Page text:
Having a place to live and an office to work in are essentials for any human being. Without them, societies cannot move forward. They cannot develop. It will never be any different.
However, the way we live and the way we work are in constant evolution. They are always changing. In the real estate industry, this signifies going back to basics, finding ways to create affordable housing, and protecting our environment.
Back to Basics
A few years ago, most people in developed cities and other metropolitan areas all shared the same housing dream. It was to live in a luxury, high-rise condominium overlooking a beautiful park, a museum, or the magnificence of the urban sprawl. And who could blame them? The high-end apartment buildings of today are not just dwellings for people to live in. They are also entertainment and health facilities, shopping alternatives, and business hubs.
Along with many other things, the covid-19 global pandemic has changed this. People are moving back to the suburbs, their ideas of perfect homes shifting to detached houses, large patios and gardens, multi-functional carports, and spacious living rooms.
As the virus continues to spread, more and more people understand the value of isolation, self-protection, and safety. Thus, the real estate housing industry is moving in a different direction, one that might continue for a while.
The idea of affordable housing has always existed. Since the beginning of time, governments worldwide have been looking for ways to provide homes for those less fortunate members of society. But perhaps now this is more important than ever before. Unemployment numbers continue to rise, and more people are left without a job and a means to provide for their families.
But what does affordability in housing mean? Is it based on construction materials and paying off mortgages and other types of loans? Does it deal with sustainability and paying it forward to the generations to come? What about the other side, the perspective of the real estate companies? How can they continue making a profit with rising costs in labor and machinery?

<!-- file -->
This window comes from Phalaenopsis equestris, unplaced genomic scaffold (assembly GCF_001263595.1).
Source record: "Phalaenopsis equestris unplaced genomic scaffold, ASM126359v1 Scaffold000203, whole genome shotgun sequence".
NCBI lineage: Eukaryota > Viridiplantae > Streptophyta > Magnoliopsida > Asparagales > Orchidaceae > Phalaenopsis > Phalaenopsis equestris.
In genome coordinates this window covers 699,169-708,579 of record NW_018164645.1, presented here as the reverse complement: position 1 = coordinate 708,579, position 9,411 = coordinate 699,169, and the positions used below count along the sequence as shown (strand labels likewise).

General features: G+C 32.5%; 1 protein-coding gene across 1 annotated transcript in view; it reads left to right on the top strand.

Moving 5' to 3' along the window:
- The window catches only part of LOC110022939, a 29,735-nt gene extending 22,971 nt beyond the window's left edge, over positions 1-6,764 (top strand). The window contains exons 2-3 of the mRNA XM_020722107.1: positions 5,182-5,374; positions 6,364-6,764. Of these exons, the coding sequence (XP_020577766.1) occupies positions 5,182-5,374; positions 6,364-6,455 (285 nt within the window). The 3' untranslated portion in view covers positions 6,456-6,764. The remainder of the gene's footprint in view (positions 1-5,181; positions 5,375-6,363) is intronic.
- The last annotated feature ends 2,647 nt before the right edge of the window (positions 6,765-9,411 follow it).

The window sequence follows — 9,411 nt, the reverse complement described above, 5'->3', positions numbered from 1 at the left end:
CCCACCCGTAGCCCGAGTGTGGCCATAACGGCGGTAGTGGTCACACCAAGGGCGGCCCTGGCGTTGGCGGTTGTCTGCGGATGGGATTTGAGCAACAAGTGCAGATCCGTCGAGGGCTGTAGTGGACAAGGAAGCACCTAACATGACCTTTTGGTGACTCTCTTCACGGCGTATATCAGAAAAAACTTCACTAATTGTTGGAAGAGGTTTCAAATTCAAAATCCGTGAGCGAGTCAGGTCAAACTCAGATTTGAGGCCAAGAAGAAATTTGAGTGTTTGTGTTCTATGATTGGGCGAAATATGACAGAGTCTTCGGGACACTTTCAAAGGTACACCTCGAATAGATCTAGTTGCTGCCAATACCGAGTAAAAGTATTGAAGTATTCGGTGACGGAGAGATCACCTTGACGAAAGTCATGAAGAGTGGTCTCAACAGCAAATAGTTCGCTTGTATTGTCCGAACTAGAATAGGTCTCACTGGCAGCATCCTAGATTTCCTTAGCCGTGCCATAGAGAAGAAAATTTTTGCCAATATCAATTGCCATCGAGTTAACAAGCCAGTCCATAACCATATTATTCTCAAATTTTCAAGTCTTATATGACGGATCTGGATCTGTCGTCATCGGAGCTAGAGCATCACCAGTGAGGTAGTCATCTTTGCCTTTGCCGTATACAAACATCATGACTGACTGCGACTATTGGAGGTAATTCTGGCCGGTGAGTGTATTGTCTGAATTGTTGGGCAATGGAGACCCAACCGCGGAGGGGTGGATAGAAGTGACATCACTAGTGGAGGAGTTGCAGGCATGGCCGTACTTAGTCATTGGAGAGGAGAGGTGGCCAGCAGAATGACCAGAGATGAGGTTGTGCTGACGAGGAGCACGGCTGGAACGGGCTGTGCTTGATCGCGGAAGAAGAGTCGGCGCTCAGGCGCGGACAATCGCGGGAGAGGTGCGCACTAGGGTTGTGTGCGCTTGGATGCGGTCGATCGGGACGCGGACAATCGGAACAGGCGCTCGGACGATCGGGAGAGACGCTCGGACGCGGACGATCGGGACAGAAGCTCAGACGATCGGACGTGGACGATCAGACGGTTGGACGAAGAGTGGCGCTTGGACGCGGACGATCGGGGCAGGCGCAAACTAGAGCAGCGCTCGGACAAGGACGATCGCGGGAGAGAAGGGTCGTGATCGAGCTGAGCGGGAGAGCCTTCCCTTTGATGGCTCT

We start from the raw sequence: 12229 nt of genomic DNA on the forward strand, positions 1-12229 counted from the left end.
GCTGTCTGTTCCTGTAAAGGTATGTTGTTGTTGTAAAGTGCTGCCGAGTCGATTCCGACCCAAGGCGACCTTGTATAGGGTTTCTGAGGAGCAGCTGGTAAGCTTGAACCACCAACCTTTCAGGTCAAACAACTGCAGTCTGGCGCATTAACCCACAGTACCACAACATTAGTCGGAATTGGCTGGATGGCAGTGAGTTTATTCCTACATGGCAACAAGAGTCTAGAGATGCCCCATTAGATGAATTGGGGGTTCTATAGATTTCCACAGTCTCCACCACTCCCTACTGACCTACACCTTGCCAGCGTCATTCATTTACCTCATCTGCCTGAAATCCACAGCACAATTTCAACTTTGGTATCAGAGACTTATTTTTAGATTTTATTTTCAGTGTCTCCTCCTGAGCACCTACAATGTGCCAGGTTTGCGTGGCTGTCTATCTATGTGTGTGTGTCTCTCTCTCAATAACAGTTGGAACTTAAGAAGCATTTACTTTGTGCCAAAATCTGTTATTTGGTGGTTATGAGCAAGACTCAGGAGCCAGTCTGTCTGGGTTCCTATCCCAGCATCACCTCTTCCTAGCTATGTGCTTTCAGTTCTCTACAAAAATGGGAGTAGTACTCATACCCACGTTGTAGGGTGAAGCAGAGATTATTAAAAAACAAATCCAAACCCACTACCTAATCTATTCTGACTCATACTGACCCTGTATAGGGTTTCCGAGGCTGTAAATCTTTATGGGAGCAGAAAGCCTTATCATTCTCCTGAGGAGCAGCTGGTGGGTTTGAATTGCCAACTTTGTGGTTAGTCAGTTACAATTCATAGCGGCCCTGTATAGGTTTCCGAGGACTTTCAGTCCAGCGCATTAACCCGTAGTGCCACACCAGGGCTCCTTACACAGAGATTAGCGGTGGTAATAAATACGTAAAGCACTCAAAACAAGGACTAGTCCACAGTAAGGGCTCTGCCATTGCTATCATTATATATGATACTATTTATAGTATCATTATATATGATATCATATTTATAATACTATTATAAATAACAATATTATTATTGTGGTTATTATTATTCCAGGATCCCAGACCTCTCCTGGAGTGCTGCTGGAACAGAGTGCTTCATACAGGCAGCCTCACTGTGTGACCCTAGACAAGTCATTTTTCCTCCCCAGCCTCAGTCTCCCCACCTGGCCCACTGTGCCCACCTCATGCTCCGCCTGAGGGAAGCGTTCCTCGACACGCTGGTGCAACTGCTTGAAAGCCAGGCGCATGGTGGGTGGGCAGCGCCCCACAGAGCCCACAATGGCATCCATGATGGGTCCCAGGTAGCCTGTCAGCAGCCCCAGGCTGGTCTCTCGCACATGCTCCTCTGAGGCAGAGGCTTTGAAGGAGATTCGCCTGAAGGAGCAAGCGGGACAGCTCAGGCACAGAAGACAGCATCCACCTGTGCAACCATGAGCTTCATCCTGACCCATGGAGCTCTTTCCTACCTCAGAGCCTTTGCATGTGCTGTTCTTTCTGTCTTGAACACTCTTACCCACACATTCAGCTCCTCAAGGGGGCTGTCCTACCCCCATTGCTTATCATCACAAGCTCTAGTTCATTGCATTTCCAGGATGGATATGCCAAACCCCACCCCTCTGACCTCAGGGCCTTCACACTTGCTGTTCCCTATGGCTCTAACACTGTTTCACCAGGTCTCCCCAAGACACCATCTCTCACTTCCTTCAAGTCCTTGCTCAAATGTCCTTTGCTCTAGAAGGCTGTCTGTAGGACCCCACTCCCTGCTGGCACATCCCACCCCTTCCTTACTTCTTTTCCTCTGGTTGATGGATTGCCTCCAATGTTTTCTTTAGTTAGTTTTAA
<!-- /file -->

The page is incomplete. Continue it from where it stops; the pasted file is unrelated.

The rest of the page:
There are far too many questions and few answers. Still, the important thing is that the topic itself continues to gain popularity, and both local and regional communities have included it in their short and long-term goals.
Brick and Mortar Versus Online
Any business that wants to be successful should have a strong online presence. Without a quality website, an online store, and an informative blog, chances are your organization will not survive.
For some enterprises, especially those in the IT, high technology, and service industries, it has been a relatively straightforward process. If I am in the online education business, having a physical workspace is not a pressing need. The same goes for giant corporations in the cloud computing arena.
Of course, they need server farms and data centers. But aside from that, almost everything else can be done online.
But what about a small ice cream vendor inside a shopping mall, a movie theater, a showroom, or a general merchandising shop? How can they survive?
The key lies in collaboration and the proper use of space. It is managers of shopping malls and commercial buildings working together with real estate agents and tenants. It is also using available space for a variety of purposes.
Sustainability and Environmental Protection
Fifty years ago, the global population was around 2.5 billion people. Currently, it is almost 8 billion. It represents a growth of more than 300% in less than half a century. It means that on average, each person has three times less space for himself than in the past.
But it’s not only that. It also means much larger amounts in consumption and never-before-seen levels of pollution and environmental destruction. Finally, it is the vast depletion of natural resources for food and fuel.
Solutions to these issues include political and economic reform, birth control, and cross-countries treaties like the Kyoto Protocol and the Paris Agreement.
From a real estate perspective, we are talking about nature-friendly construction materials, vertical and floating cities, self-sustaining dwellings, and finding harmony with our surroundings. These measures aid in maximizing the number of people that can live in one spot in comfort, and the need to find alternative sources of energy.
The real estate industry is a reflection of society. When times are good, we see more buildings, bigger houses, and exuberance. When times are bad, we see shacks and dirty streets.
But we also see innovation and change. We see people coming together to build better cities for themselves and their children.